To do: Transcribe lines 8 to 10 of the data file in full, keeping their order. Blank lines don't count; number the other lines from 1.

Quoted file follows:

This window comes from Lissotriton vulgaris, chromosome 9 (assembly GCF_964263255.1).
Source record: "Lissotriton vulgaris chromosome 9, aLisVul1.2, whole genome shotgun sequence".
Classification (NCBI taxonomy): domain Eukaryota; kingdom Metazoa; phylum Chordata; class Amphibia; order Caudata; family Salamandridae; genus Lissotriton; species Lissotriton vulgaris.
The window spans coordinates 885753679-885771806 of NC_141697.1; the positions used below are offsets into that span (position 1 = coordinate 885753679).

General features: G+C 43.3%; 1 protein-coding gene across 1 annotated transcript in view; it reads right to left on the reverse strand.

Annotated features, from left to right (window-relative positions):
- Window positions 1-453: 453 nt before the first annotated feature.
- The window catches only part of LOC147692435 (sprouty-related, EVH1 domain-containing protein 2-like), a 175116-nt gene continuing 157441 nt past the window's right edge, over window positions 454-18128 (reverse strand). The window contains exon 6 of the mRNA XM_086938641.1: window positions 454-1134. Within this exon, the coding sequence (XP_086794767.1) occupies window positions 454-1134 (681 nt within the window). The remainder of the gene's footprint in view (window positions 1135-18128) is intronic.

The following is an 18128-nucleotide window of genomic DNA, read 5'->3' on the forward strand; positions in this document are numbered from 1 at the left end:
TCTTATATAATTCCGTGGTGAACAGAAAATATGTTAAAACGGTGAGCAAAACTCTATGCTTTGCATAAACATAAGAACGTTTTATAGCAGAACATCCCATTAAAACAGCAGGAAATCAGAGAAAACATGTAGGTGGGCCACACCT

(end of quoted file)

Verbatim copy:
- The window catches only part of LOC147692435 (sprouty-related, EVH1 domain-containing protein 2-like), a 175116-nt gene continuing 157441 nt past the window's right edge, over window positions 454-18128 (reverse strand). The window contains exon 6 of the mRNA XM_086938641.1: window positions 454-1134. Within this exon, the coding sequence (XP_086794767.1) occupies window positions 454-1134 (681 nt within the window). The remainder of the gene's footprint in view (window positions 1135-18128) is intronic.

The following is an 18128-nucleotide window of genomic DNA, read 5'->3' on the forward strand; positions in this document are numbered from 1 at the left end:
TCTTATATAATTCCGTGGTGAACAGAAAATATGTTAAAACGGTGAGCAAAACTCTATGCTTTGCATAAACATAAGAACGTTTTATAGCAGAACATCCCATTAAAACAGCAGGAAATCAGAGAAAACATGTAGGTGGGCCACACCT